What we are going through requires a massive mental adjustment, and for us in Australia, the pandemic follows a very confronting summer of devastating bushfires. There are no glib easy solutions for any of this, but even in the midst of these insecurities, the small gestures of kindness, the fleeting moments of connection, the presence of mindfulness, can help us to navigate this time with a measure of balance and grace. I’ve been heartened by the rainbows which have appeared on footpaths and in people’s windows, with encouraging messages and thanking those working on the front lines. We need to keep our distance from others, but we can still smile and say a friendly hallo from a few metres away. Last week I sowed a lot of seeds for winter vegetables, and I look forward to peeking into my mini greenhouse each morning to see if they have sprouted yet. At the same time, I’m more tired than usual, and I have moments of feeling quite overwhelmed by it all. I’m also aware that for people who are already vulnerable, this will be an incredibly challenging time – there is no getting away from that, and there is only so much that we, as individuals, can do about it.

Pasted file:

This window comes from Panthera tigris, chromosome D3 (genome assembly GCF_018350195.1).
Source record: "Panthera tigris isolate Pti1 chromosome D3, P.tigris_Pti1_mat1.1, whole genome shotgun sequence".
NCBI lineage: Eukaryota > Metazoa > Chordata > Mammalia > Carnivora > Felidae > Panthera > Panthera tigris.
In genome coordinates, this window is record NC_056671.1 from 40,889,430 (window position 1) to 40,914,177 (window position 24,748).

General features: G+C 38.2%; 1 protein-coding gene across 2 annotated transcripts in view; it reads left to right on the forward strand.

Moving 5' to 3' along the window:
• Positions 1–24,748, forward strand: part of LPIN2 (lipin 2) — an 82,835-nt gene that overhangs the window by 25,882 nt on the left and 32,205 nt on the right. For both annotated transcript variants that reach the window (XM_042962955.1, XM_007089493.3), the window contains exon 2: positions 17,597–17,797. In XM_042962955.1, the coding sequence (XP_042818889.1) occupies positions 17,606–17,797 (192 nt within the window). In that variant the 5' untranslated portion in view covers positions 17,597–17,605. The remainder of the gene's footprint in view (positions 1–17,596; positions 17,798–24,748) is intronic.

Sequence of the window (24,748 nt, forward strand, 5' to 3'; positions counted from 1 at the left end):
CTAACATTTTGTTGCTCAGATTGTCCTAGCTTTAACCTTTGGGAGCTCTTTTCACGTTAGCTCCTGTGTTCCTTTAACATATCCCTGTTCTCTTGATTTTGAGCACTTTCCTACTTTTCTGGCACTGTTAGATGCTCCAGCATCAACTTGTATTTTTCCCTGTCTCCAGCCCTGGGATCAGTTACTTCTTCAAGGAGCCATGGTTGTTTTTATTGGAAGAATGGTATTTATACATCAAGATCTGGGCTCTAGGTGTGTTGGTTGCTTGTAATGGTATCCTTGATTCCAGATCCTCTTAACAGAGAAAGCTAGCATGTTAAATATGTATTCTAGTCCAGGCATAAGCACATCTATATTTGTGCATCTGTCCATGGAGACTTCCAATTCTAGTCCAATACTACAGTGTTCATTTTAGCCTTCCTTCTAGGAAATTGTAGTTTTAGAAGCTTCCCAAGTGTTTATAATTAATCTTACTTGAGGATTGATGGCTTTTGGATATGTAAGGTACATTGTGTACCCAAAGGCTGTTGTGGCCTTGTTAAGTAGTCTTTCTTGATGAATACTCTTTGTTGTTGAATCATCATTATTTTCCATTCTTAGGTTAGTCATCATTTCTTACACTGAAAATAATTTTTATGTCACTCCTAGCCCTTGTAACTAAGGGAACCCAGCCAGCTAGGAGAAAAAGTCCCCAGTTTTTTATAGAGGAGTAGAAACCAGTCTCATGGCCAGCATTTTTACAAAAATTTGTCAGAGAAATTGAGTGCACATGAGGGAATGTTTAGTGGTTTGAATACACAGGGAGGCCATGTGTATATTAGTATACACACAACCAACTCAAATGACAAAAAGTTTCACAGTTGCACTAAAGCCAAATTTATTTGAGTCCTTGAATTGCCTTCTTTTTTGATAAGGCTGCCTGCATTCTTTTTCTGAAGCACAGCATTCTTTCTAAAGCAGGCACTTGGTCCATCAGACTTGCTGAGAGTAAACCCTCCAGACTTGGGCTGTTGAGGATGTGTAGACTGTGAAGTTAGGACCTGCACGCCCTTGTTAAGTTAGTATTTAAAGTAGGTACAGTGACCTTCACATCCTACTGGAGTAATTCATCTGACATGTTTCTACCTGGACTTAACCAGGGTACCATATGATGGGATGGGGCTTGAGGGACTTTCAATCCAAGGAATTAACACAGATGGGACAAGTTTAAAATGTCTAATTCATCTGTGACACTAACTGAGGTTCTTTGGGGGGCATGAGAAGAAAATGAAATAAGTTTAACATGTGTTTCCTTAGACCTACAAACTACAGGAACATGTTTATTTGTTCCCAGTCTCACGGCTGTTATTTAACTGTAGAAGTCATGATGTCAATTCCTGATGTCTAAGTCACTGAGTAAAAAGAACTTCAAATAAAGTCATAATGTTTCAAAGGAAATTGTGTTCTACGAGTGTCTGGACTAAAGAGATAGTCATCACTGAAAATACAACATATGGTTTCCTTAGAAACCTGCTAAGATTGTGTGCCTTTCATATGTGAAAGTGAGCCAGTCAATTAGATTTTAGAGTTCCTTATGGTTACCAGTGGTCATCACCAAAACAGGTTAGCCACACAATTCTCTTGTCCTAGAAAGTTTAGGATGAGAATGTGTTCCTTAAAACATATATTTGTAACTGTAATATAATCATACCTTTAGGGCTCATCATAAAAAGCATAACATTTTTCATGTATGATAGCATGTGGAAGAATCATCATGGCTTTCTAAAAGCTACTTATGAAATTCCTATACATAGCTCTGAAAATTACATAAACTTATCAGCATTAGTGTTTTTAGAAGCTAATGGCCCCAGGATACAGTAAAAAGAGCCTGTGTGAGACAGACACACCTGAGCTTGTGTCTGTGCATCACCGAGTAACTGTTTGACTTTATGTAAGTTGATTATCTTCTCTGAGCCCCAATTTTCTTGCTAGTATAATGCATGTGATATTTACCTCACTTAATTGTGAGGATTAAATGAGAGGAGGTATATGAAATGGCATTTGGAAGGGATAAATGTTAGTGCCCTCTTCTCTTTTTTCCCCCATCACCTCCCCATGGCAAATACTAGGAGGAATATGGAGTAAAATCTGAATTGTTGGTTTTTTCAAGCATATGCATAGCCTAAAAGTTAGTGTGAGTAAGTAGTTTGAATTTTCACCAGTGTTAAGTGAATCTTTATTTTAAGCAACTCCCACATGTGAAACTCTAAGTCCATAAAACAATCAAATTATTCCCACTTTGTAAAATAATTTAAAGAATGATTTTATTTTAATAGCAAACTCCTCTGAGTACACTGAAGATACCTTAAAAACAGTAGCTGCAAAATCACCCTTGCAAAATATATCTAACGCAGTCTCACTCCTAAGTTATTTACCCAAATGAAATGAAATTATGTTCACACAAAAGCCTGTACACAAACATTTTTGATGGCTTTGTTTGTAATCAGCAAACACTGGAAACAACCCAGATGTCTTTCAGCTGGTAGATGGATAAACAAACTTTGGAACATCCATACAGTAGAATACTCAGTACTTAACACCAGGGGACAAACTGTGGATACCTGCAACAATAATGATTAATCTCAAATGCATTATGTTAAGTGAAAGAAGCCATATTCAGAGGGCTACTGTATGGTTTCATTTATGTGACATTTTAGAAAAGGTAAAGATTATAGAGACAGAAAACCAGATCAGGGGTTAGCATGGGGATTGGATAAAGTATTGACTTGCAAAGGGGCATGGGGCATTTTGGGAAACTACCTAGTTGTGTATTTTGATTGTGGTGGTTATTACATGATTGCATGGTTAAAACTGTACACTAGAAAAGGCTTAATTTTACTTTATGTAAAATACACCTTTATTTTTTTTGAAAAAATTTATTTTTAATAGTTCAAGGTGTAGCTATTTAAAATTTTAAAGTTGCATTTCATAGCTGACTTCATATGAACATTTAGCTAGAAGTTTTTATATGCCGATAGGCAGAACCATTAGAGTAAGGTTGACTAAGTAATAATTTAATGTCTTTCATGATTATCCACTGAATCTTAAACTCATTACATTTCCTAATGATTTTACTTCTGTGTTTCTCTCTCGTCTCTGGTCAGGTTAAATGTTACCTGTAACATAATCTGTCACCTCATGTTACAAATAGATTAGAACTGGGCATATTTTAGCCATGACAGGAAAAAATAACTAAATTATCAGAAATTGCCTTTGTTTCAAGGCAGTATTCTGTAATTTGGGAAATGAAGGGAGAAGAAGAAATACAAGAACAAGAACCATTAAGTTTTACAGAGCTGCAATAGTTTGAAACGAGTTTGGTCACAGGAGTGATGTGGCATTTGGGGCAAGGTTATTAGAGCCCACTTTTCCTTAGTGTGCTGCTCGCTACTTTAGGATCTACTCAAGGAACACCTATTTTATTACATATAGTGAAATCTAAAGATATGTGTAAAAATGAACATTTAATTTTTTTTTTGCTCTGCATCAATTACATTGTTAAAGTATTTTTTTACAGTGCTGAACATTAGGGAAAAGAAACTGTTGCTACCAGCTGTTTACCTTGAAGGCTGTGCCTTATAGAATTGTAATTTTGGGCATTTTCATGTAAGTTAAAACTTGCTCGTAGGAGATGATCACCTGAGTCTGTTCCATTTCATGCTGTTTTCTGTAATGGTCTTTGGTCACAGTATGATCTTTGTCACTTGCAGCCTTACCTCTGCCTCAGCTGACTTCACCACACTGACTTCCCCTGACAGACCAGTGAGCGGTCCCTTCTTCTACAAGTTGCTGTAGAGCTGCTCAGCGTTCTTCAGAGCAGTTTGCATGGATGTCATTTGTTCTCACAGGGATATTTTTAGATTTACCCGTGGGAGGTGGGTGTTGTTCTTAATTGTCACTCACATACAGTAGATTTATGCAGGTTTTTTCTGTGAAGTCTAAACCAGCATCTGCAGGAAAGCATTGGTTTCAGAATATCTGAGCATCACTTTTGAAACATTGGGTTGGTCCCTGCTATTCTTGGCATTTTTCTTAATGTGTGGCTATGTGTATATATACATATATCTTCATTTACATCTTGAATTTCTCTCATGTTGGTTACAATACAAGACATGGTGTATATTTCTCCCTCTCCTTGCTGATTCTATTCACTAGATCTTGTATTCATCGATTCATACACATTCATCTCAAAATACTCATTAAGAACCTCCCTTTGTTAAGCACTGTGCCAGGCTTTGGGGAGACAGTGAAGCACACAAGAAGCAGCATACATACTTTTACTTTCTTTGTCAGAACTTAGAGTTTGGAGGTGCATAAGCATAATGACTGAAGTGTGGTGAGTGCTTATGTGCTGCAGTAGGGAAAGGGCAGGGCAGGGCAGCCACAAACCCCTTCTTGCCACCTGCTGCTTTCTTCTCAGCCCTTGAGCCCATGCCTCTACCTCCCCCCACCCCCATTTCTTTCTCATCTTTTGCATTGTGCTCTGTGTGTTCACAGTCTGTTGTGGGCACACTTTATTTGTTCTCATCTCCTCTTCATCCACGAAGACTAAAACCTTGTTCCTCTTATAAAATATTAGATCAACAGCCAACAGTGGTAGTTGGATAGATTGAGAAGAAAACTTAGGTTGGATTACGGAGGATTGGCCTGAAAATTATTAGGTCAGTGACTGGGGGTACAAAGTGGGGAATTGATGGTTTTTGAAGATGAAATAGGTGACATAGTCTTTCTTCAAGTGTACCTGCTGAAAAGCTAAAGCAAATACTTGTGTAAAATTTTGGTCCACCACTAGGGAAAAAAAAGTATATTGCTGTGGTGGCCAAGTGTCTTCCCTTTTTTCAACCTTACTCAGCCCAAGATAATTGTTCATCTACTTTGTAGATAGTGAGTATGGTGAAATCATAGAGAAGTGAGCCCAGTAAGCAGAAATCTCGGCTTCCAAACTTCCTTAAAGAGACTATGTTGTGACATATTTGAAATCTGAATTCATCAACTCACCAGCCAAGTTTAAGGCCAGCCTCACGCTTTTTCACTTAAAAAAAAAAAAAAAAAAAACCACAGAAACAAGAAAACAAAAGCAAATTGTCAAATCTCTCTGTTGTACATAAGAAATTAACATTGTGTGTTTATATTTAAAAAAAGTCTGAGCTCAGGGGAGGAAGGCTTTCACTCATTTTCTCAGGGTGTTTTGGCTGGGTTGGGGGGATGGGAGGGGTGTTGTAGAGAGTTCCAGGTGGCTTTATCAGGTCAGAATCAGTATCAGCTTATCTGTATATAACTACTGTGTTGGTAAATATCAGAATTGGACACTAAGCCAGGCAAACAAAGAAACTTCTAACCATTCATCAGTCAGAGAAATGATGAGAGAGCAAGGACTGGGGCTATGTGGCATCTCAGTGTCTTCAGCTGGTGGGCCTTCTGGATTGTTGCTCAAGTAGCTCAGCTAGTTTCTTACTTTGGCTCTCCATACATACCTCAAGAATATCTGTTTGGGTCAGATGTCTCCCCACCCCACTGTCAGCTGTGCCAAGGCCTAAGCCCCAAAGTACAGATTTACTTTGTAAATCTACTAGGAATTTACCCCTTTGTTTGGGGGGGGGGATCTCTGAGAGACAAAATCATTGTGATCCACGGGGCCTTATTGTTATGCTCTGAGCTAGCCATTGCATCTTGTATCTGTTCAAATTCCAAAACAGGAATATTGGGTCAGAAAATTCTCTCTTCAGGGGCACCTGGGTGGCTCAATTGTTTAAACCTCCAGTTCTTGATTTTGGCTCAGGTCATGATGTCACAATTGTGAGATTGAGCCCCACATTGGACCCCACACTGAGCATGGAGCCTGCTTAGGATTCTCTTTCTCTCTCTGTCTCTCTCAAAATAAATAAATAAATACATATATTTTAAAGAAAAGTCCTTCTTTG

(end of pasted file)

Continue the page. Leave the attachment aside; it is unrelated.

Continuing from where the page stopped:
Simple moments of mindfulness, of taking the time to tune into the here and now, can make quite a difference, both in that actual moment and also for the long term. There’s a place for escapism, for wanting to forget all about it for a while. And it’s also natural that we want to check the news, particularly as the laws change from day to day. However, spending most of our time either escaping the news or obsessively reading them is not helpful for our sense of health and wellbeing.

I’ve appreciated having my regular meditation practice, and I also make time throughout the day to pause for a moment and tune in – tuning into my body, and what I can see, hear, feel, smell, and touch. I notice the golden light of the autumn sun, the movement of the breath in my body, and I remember Thich Nhat Hanh’s gentle half smile, and it’s easy to smile when I look at my cat. Washing our hands activates our parasympathetic nervous system, which is the resting and regenerating system, and so I try to make washing my hands an opportunity for mindfulness rather than stress. They’re little moments, but they all add up. I’ve quoted this line by the  Australian poet Noel Davis in a previous blog, and would like to offer it again as a blessing for these difficult times:

‘Let tiny drops of stillness fall gently through your day.’

Anja Tanhane